Who cleans up ‘the mess’ from the cones?


New research on the cause of blindness due to Usher syndrome

A research team led by Dr. Ronald Roepman (www.roepmanlab.com) is conducting research at Radboudumc, Netherlands, to investigate the underlying cause of vision loss in Usher syndrome. In this study, titled “Harnessing Autophagy to Combat Macular Degeneration,” they aim to gain more clarity on the death of cone cells in the retina. In a healthy eye, waste products in the retina are “cleaned up,” but in retinal diseases like Usher syndrome, this process is insufficient. The cones ultimately die because waste accumulates in harmful quantities within these cells. Thanks to the efforts of the participants in ‘Nederland wandelt voor Usher’ (Event Walks for Usher), Stichting Ushersyndroom (the Dutch Usher Syndrome Foundation) can finance a significant portion of this important research.

Crucial discovery
Hereditary blindness is a profound condition that seriously affects the lives of many patients. Researchers have been searching for effective treatments for some time, but the question of why waste products in the retina are not cleared in hereditary retinal diseases has remained unknown until now. Dr. Ronald Roepman, who collaborates in this promising project with Dr. Erik de Vrieze and Dr. Erwin van Wyk, recently made a crucial discovery that may provide an answer to this question. This could be a significant step toward a solution. Dr. Ronald Roepman says, “If you understand why the cones don’t clean up the waste, then you might be able to help them clean it up, perhaps with medication.”

The research focuses on understanding the mechanism of ‘autophagy’ in cone cells. Autophagy is a biological process in which certain components of a cell, such as damaged proteins or foreign particles, are broken down. Recent research data suggest that dysregulation of this process is a significant cause of cone cell death, leading to progressive vision loss in hereditary retinal disorders.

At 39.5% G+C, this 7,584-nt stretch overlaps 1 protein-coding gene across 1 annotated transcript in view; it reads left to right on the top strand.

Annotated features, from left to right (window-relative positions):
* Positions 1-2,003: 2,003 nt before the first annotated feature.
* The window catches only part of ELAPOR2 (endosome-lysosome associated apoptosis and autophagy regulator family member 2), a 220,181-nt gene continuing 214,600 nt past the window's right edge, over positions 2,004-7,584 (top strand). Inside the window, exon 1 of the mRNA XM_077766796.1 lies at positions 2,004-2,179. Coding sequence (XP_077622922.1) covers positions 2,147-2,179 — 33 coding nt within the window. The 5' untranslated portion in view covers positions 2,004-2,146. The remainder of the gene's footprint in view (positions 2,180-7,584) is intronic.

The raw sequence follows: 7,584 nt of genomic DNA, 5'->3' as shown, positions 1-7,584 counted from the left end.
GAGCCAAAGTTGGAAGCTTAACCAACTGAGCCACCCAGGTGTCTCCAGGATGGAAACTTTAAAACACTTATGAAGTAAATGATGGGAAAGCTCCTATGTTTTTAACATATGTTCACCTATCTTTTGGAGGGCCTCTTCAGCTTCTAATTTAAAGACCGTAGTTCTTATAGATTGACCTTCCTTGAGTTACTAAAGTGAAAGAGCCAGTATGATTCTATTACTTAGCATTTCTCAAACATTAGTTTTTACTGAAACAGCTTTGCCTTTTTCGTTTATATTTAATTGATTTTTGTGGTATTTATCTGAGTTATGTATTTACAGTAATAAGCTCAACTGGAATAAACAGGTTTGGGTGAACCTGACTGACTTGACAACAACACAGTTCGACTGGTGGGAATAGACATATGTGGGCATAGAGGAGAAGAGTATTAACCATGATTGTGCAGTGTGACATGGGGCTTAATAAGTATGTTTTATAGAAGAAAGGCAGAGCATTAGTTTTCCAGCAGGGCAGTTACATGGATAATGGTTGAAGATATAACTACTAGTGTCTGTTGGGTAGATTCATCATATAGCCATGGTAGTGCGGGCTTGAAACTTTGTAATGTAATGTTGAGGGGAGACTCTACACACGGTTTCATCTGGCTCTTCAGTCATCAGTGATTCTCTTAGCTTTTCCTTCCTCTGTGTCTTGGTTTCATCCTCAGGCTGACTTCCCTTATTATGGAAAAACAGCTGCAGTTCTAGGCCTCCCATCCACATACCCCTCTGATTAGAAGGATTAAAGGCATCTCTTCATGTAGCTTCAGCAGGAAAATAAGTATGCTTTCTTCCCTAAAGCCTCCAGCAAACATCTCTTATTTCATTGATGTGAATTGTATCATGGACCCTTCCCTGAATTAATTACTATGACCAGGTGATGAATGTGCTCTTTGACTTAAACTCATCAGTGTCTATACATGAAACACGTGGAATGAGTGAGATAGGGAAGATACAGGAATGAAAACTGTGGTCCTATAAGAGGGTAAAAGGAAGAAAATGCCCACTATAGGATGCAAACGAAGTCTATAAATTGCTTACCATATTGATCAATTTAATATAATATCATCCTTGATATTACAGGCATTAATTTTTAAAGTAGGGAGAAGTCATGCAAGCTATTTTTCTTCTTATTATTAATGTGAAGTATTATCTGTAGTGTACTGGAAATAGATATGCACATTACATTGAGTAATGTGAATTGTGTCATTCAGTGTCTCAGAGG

Death due to self-waste
An Usher gene contains instructions for producing a protein that keeps the light-sensitive cells in the retina – the rods and cones – healthy. Errors in this gene can lead to the protein’s malfunction and disrupt the processes. Cones produce substantial amounts of waste products, which are normally cleared through the autophagy process. If the Usher proteins are absent or not functioning properly, the cones cannot dispose of their waste products and essentially drown in their own ‘mess.’ The researchers aim to determine how the genetic defect is responsible for the malfunctioning autophagy.

Zebrafish and retinal organoids
The research team uses zebrafish as a model organism in the laboratory due to the striking similarities between their eyes and those of humans. They will compare healthy cone cells with cone cells displaying disrupted autophagy using zebrafish. Additionally, the research team will use retinal organoids, small retinas grown in the laboratory using cells from both Usher syndrome patients and people with healthy eyes. These organoids provide a valuable platform to study the autophagy mechanism in healthy and diseased cells.

Hope for finding a safe and effective treatment
Once the autophagy mechanism is understood, the research team will search for substances that can stimulate the autophagy process, thereby reducing or preventing cone cell death. With the help of a database containing thousands of substances known to stimulate or inhibit proteins, they hope to find a safe and effective treatment.

Also, for other hereditary retinal diseases
This promising research will not only contribute to detailed knowledge about autophagy and cone cell death but also offer possibilities for further treatment development. If the results of this research prove successful, this project could slow down vision deterioration and have a significant impact on the quality of life for Usher syndrome patients. Dr. Roepman says, “It could offer a solution not only for Usher syndrome but also for patients with Retinitis Pigmentosa (RP), Macular Degeneration (MD), and all other forms of hereditary retinal diseases.”

The current project has a duration of three years. Stichting Ushersyndroom plays a significant role in the research by financing a large portion of the required budget. We are not the sole financiers of this research. Thanks to the L.S.B.S. (National Foundation for the Blind and Visually Impaired) and the donors of the Oogfonds (Dutch Eye Foundation), they are co-funders for this project, providing a valuable financial contribution to make this promising research possible.

The voucher was presented during the festive day at the Railway Museum in Utrecht on Global Usher Awareness Day 2023.

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